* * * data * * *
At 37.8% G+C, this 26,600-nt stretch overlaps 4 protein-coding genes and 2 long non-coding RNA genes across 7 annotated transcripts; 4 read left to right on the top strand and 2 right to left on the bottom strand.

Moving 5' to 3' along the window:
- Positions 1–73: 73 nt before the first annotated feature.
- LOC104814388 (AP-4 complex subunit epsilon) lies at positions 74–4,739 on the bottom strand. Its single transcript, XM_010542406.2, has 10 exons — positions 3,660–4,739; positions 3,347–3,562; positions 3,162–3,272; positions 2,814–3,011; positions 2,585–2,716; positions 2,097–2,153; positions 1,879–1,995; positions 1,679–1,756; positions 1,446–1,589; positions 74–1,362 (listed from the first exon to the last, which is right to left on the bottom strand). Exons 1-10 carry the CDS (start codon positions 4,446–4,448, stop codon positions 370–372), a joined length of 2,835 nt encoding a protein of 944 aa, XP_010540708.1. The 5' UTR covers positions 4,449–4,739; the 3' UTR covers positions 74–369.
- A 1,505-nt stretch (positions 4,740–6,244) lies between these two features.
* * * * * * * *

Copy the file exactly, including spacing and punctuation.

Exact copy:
At 37.8% G+C, this 26,600-nt stretch overlaps 4 protein-coding genes and 2 long non-coding RNA genes across 7 annotated transcripts; 4 read left to right on the top strand and 2 right to left on the bottom strand.

Moving 5' to 3' along the window:
- Positions 1–73: 73 nt before the first annotated feature.
- LOC104814388 (AP-4 complex subunit epsilon) lies at positions 74–4,739 on the bottom strand. Its single transcript, XM_010542406.2, has 10 exons — positions 3,660–4,739; positions 3,347–3,562; positions 3,162–3,272; positions 2,814–3,011; positions 2,585–2,716; positions 2,097–2,153; positions 1,879–1,995; positions 1,679–1,756; positions 1,446–1,589; positions 74–1,362 (listed from the first exon to the last, which is right to left on the bottom strand). Exons 1-10 carry the CDS (start codon positions 4,446–4,448, stop codon positions 370–372), a joined length of 2,835 nt encoding a protein of 944 aa, XP_010540708.1. The 5' UTR covers positions 4,449–4,739; the 3' UTR covers positions 74–369.
- A 1,505-nt stretch (positions 4,740–6,244) lies between these two features.